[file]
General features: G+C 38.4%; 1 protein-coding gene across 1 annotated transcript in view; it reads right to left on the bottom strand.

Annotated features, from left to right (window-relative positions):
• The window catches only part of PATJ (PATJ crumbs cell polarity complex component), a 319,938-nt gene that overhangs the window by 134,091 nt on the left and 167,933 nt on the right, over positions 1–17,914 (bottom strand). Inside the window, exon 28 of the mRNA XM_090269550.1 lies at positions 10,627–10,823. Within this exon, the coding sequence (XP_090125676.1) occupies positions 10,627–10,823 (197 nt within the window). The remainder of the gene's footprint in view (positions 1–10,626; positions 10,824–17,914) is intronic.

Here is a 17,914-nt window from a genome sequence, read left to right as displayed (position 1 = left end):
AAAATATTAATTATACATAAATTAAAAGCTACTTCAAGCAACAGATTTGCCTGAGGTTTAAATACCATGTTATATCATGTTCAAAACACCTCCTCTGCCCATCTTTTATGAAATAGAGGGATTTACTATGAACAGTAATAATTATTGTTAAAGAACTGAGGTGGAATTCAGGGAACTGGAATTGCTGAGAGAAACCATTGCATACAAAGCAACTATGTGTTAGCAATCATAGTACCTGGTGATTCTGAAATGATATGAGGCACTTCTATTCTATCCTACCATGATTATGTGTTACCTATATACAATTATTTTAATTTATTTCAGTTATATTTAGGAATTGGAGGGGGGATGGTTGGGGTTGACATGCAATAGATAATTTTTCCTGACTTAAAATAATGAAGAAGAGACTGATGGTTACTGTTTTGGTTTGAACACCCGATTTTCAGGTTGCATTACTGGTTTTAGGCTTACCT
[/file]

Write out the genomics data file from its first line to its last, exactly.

General features: G+C 38.4%; 1 protein-coding gene across 1 annotated transcript in view; it reads right to left on the bottom strand.

Annotated features, from left to right (window-relative positions):
• The window catches only part of PATJ (PATJ crumbs cell polarity complex component), a 319,938-nt gene that overhangs the window by 134,091 nt on the left and 167,933 nt on the right, over positions 1–17,914 (bottom strand). Inside the window, exon 28 of the mRNA XM_090269550.1 lies at positions 10,627–10,823. Within this exon, the coding sequence (XP_090125676.1) occupies positions 10,627–10,823 (197 nt within the window). The remainder of the gene's footprint in view (positions 1–10,626; positions 10,824–17,914) is intronic.

Here is a 17,914-nt window from a genome sequence, read left to right as displayed (position 1 = left end):
AAAATATTAATTATACATAAATTAAAAGCTACTTCAAGCAACAGATTTGCCTGAGGTTTAAATACCATGTTATATCATGTTCAAAACACCTCCTCTGCCCATCTTTTATGAAATAGAGGGATTTACTATGAACAGTAATAATTATTGTTAAAGAACTGAGGTGGAATTCAGGGAACTGGAATTGCTGAGAGAAACCATTGCATACAAAGCAACTATGTGTTAGCAATCATAGTACCTGGTGATTCTGAAATGATATGAGGCACTTCTATTCTATCCTACCATGATTATGTGTTACCTATATACAATTATTTTAATTTATTTCAGTTATATTTAGGAATTGGAGGGGGGATGGTTGGGGTTGACATGCAATAGATAATTTTTCCTGACTTAAAATAATGAAGAAGAGACTGATGGTTACTGTTTTGGTTTGAACACCCGATTTTCAGGTTGCATTACTGGTTTTAGGCTTACCT